You can’t really much think of any projects that’s being developed today without Git. Git is one of the fundamental core tools when writing software in a team or even by yourself. Although from my personal experience I haven’t used more than 5 Git commands on a daily basis, here’s some neat tips and tricks that could ease your day-to-day development.
When dealing with CI/CD pipelines whatever it was developing, testing or debugging you might want to test things out using blank commits. This is done by running:
git commit --allow-empty -m "Trigger deployment"
Related: How to create and push empty Git commits.
cleaning up your repo
Being a Git repo janitor is sometimes a must especially if dealing with loose objects. The holy command that could help you remove any unreachable, dangling or orphaned Git commits is the following one:
git gc --aggressive --prune=now
Related: Git gc.
remove any local stale branch
Regarding stale, old branches that have already being merged into the main branch and no longer exists in remote, you can do the following:
- Open your
~/.gitconfigfile and add the prune option.
[fetch] prune = true
You can also do the same with:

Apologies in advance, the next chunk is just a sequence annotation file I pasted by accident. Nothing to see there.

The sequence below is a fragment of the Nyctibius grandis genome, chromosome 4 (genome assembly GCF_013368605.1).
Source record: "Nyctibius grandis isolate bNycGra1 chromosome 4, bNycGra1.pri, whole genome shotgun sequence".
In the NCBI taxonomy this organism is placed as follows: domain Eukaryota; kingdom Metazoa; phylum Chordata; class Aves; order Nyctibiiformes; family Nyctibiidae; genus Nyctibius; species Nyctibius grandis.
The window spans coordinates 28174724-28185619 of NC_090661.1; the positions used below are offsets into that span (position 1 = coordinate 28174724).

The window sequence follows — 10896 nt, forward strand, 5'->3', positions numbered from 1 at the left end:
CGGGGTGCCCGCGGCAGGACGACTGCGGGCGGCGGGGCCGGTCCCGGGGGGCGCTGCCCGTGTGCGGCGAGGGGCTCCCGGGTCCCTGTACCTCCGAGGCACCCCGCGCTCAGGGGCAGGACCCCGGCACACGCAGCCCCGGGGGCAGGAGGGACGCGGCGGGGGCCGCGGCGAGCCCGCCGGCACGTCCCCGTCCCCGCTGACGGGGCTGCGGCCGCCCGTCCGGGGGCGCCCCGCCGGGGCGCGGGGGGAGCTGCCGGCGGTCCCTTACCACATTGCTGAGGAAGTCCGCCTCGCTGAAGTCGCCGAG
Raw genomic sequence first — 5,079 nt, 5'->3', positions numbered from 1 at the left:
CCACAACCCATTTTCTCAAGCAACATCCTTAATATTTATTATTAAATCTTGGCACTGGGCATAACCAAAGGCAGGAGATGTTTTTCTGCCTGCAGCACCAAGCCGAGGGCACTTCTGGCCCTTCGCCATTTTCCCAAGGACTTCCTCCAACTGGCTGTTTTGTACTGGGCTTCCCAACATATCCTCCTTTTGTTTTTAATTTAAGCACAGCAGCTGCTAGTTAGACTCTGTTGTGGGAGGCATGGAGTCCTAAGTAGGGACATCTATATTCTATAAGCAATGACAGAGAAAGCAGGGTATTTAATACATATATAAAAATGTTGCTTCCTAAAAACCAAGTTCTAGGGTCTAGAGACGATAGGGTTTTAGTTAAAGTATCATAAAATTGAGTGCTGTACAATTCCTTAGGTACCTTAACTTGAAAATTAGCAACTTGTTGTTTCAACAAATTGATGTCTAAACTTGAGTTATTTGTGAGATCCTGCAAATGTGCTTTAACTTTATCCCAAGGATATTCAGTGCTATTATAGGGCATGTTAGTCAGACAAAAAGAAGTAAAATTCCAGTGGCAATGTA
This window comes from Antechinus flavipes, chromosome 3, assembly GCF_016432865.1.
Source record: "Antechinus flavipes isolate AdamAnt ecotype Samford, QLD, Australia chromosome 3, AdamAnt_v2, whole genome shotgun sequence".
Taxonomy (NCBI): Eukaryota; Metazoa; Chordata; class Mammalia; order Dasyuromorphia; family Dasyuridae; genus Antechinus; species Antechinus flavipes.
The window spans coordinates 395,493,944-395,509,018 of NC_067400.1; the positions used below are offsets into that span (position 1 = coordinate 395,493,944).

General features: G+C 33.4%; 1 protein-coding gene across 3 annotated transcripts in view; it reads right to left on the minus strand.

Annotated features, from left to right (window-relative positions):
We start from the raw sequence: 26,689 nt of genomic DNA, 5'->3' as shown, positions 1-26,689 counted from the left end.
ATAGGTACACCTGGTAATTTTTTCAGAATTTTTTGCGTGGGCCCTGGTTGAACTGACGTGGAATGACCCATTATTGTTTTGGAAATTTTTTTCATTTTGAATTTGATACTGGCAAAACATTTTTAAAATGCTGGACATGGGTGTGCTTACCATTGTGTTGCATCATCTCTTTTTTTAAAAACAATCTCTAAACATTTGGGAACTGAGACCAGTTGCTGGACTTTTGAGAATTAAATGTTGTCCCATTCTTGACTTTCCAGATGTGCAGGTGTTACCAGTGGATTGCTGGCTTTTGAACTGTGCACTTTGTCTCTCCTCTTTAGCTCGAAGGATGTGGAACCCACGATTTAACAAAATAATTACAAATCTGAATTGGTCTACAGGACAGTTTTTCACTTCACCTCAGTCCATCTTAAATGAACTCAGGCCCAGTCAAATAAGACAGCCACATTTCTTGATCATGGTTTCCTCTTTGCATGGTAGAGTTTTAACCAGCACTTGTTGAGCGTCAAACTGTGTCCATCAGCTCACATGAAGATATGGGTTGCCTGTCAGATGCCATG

git config --global fetch.prune true.
Alternately, if you want to get rid of every local branch except main and maybe develop, execute the following command:
git branch | grep -v "main\|develop" | xargs git branch -D
- Related: Git 101: config.
- Related: Deleting local and remote Git branches (CHEATSHEET).
saving uncommitted work
Switching between multiple branches is not a rare thing to do, often linked to fixing bugs. Now, if you need to save your uncommitted changes before jumping to another branch, stash your changes first:
The moment you want to continue with your work, checkout the branch and apply the saved changes:
If you just want to remove the changes and start over, run:
git stash drop. Also, keep in mind that you might get into a Git conflict situation if some of stashed files are already being updated.
Related: Git 101: git stash.
resetting your work
Undoing all your work is not something you want to happen often, but sometimes it does regardless if there was a shift of priorities or whatever else right. To undo all your current work including local commits, run:
git reset --haed HEAD